Lights out for the Library

By: Damaris Acosta

Last year a few students and this reporter had a group project to work on, and because of other involvements such as homework, clubs, and sports, we met at the school library after class to work on the project.  At that time, we were told that we weren’t allowed to use the computers because they were reserved for the virtual school students and so we resolved to just stay and hand-write some parts for the time being. We were then notified that we were not allowed to be in the library after school hours either. Needless to say, we found other means of finishing the project, but this reporter was still perturbed. I wondered why students weren’t allowed to be in the library at these ideal times and are not able to use the resources that are set in place for student access.

I thought nothing of it at the time because I assumed  that we were just not allowed to use the library that particular day or on certain designated days. I recently found out, however, that use of the computers is limited to virtual school students, EOC testers, and FCAT testers only. The library in general is not open to student populace before school, during lunch, or after school. This year Mrs. Madruga has had more virtual school students occupying the library than any other year in the past. There are about 80+ students in one class period in particular, that is the largest of all the others with the occasional help she receives from Mrs. Davis. Every so often, the teachers from the virtual classes make routine visits, but other than those few instances, these 80 students are under the direct supervision of Mrs. Madruga. There are about 76 computers in this library, so some students are required to bring their own tablets to use for the online classes. To make matters worse,  more and more students have signed up to take online classes.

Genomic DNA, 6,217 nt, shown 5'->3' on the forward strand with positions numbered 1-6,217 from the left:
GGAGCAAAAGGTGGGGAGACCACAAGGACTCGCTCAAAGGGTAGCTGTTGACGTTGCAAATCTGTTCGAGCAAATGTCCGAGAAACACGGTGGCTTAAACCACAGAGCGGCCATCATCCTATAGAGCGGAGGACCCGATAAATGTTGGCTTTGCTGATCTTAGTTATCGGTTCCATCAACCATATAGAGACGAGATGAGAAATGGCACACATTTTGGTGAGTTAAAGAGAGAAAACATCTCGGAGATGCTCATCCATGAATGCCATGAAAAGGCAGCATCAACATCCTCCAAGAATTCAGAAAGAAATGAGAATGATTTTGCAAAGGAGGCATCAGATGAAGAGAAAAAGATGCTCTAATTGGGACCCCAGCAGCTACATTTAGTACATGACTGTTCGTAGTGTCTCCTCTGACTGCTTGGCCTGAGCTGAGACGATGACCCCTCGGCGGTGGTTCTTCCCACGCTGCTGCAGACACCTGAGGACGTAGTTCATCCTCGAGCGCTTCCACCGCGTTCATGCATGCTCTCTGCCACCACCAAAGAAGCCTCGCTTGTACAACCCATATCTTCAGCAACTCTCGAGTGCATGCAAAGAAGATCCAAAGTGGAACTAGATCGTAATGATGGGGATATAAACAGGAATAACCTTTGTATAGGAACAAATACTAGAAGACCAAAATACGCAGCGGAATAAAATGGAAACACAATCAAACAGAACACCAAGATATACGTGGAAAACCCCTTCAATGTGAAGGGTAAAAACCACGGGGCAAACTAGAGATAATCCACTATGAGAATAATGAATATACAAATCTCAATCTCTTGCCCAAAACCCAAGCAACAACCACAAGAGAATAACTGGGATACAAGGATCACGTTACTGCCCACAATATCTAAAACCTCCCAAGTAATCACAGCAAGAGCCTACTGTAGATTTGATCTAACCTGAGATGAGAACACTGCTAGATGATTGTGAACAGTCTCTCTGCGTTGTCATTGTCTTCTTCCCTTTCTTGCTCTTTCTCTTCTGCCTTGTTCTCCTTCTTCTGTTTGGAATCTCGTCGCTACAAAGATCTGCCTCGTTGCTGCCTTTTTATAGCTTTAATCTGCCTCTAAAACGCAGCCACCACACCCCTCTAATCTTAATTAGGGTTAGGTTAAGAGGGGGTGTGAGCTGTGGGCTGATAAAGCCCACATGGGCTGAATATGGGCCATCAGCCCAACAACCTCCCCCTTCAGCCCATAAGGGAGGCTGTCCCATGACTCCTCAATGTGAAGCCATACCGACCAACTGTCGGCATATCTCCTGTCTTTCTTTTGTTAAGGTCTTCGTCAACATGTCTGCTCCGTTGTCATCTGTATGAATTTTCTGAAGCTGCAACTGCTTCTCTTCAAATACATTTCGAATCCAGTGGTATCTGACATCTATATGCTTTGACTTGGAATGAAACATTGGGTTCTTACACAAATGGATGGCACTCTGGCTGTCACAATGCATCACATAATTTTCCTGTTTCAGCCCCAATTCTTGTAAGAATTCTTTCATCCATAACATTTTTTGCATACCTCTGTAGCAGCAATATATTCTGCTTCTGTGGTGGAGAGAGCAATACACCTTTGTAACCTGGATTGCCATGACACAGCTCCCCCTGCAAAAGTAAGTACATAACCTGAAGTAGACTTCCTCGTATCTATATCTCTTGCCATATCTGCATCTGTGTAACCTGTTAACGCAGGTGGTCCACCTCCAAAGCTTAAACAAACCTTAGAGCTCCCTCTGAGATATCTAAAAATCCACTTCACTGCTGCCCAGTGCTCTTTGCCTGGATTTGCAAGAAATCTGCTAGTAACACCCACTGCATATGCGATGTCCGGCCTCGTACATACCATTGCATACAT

Periodically, Mrs. Madruga lets students come in to finish tests, even though she hardly has any room which is very generous considering the situation. This reporter was informed by Mrs. Madruga that the library could be available during regular hours, as in the past; however, only about once or twice a week with funding.

The accessibility of the library is essential to a student’s success because it provides a quiet place to study and do homework.  For example, while waiting for a club meeting to begin at 3:00 p.m., a student can quickly get a bit of homework done in the meantime.  The library is the perfect place to do so in a quiet environment. What better place than a room with walls and shelves lined with books to find some information the old-fashioned way? What better place than a room filled with computers, a vast database of information at your fingertips? I don’t see any reason why a service club cannot be placed a few times a week in the library to keep everything in order.  At the same time, volunteers could receive community service hours.  If students feel that these resources are opened to them, they may want to use them as often as they can to get ahead. 


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